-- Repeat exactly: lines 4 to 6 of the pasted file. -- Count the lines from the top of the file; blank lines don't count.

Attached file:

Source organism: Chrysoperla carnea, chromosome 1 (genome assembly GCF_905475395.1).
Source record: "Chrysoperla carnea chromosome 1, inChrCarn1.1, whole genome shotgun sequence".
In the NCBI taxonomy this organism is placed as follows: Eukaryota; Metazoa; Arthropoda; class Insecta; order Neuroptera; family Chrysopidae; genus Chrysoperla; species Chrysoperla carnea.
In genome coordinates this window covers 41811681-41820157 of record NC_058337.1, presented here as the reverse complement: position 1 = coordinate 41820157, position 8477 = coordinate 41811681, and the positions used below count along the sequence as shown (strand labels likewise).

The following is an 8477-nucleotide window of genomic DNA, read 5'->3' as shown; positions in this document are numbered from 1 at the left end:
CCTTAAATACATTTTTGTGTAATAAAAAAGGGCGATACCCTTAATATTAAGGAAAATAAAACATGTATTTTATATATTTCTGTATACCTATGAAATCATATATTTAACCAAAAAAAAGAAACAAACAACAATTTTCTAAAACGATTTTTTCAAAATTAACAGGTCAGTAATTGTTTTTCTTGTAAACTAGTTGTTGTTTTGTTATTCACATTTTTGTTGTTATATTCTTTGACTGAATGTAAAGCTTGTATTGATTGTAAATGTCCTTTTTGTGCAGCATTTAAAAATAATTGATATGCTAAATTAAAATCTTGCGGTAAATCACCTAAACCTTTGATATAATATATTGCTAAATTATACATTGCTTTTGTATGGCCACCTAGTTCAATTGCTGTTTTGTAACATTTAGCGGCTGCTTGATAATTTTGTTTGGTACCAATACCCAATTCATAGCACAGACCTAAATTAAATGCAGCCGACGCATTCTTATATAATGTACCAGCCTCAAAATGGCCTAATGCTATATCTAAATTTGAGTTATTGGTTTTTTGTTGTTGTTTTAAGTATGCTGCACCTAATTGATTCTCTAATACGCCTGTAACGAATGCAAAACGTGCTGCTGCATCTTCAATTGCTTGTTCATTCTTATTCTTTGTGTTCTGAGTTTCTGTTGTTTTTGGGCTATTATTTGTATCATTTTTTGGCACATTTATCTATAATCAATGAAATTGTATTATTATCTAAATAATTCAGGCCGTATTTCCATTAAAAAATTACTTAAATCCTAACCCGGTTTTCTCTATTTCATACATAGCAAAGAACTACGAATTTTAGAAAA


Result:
In genome coordinates this window covers 41811681-41820157 of record NC_058337.1, presented here as the reverse complement: position 1 = coordinate 41820157, position 8477 = coordinate 41811681, and the positions used below count along the sequence as shown (strand labels likewise).

The following is an 8477-nucleotide window of genomic DNA, read 5'->3' as shown; positions in this document are numbered from 1 at the left end:
CCTTAAATACATTTTTGTGTAATAAAAAAGGGCGATACCCTTAATATTAAGGAAAATAAAACATGTATTTTATATATTTCTGTATACCTATGAAATCATATATTTAACCAAAAAAAAGAAACAAACAACAATTTTCTAAAACGATTTTTTCAAAATTAACAGGTCAGTAATTGTTTTTCTTGTAAACTAGTTGTTGTTTTGTTATTCACATTTTTGTTGTTATATTCTTTGACTGAATGTAAAGCTTGTATTGATTGTAAATGTCCTTTTTGTGCAGCATTTAAAAATAATTGATATGCTAAATTAAAATCTTGCGGTAAATCACCTAAACCTTTGATATAATATATTGCTAAATTATACATTGCTTTTGTATGGCCACCTAGTTCAATTGCTGTTTTGTAACATTTAGCGGCTGCTTGATAATTTTGTTTGGTACCAATACCCAATTCATAGCACAGACCTAAATTAAATGCAGCCGACGCATTCTTATATAATGTACCAGCCTCAAAATGGCCTAATGCTATATCTAAATTTGAGTTATTGGTTTTTTGTTGTTGTTTTAAGTATGCTGCACCTAATTGATTCTCTAATACGCCTGTAACGAATGCAAAACGTGCTGCTGCATCTTCAATTGCTTGTTCATTCTTATTCTTTGTGTTCTGAGTTTCTGTTGTTTTTGGGCTATTATTTGTATCATTTTTTGGCACATTTATCTATAATCAATGAAATTGTATTATTATCTAAATAATTCAGGCCGTATTTCCATTAAAAAATTACTTAAATCCTAACCCGGTTTTCTCTATTTCATACATAGCAAAGAACTACGAATTTTAGAAAA